Matthew Hayden Pays Kuldeep Yadav Great Compliment, Equates Him To Shane Warne
Kuldeep Yadav has the strength to drift the ball in the air like Shane Warne, feels Matthew Hayden.
Matthew Hayden praised the variety and options leg-spinners possess
Kuldeep's deliveries have distinct curve in the air, says Hayden
Yuzvendra Chahal can however be negotiated, feels Hayden
Former Australia opener Matthew Hayden has come out in praise of Indian wrist spinner Kuldeep Yadav, saying that the drift Kuldeep gets in the air like Shane Warne has made him a more difficult bowler to face as compared to fellow wrist spinner Yuzvendra Chahal. Hayden praised the variety and options leg-spinners possess. Kuldeep Yadav, in particular, has the strength to drift the ball like Shane Warne feels Hayden. Both Kuldeep and Chahal, however, failed to contain the Australian batsmen on Sunday in Mohali as they leaked away 64 and 80 runs respectively and taking one wicket apiece.
"Leg spinners provide option and variety. In particular, if you look at Kuldeep, his strength is not how far he turns the ball but his strength is how the ball just like Shane Warne's deliveries arrives at the batsman. It has a distinct curve in the air," Hayden told PTI.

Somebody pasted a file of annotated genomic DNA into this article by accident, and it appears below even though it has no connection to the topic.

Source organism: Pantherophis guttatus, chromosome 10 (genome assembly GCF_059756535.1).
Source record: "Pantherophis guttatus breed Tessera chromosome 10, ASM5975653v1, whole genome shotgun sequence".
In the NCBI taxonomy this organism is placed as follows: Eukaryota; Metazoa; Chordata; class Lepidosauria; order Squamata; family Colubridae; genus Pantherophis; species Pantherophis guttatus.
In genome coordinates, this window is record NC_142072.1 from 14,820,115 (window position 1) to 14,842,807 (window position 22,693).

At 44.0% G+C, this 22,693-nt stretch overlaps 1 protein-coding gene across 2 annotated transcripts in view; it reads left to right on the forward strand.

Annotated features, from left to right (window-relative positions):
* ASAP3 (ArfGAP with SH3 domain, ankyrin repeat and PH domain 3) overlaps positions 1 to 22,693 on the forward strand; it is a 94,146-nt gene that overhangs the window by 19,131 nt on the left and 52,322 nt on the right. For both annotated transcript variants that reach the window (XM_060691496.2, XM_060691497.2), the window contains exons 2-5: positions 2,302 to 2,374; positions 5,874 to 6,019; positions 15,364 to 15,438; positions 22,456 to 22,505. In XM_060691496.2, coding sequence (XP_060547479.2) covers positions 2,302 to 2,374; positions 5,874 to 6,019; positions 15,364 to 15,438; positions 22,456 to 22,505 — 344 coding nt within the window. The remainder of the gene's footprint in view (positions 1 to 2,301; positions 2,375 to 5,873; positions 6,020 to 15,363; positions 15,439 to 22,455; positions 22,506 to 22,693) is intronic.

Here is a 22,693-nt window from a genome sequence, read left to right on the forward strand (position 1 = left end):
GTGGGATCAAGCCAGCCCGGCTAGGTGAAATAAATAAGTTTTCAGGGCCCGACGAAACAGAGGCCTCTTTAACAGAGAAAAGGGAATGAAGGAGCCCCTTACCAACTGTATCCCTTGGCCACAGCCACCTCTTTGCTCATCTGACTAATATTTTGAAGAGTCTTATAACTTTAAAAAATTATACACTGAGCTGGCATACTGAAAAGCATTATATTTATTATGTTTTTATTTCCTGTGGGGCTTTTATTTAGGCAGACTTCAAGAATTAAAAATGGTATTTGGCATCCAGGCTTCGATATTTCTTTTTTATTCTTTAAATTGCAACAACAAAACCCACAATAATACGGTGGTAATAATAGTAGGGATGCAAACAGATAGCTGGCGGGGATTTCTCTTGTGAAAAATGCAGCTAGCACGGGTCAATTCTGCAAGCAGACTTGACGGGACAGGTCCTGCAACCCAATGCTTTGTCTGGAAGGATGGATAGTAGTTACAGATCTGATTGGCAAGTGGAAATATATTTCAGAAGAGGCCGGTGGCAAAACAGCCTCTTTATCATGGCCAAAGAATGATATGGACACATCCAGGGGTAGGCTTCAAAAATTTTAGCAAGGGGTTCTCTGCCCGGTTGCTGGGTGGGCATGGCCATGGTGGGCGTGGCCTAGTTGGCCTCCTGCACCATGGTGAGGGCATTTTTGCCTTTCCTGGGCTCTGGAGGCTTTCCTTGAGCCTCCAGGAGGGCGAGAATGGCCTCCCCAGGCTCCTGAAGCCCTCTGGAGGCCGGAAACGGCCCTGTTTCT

Chahal can, however, be negotiated, feels Hayden, who was hugely successful against Harbhajan Singh and Anil Kumble at their peak. "Chahal is a different bowler. He is a very stump-to-stump. He bowls much flatter and straighter. He doesn't get the drift. If I was a player, I would prefer facing Chahal because he doesn't get the drift," said Hayden, who has 8000-plus Test and 6000 plus ODI runs for Australia.
The finger spinners are not much in demand in the 50-over format and Hayden blames it on the restrictive approach which has been their undoing.
"What has happened is that off-spinners have learnt the art to contain batsmen, which had kept them in play for a certain period of time. But now, the players have got used to the flatter trajectory of the off-spinners. Off-spinners have lost the art of being able to get the pace to drop (vary pace)," said Hayden.
He then cited Nathan Lyon's approach in the second ODI in Nagpur, comparing the two spells from the off-spinner.
"During his second spell, the speed was like 80-82 kmph compared to 90-92 kmph in the first spell. So that's a clear drop of 10kmph. All of a sudden, he looked unplayable."
(With PTI inputs)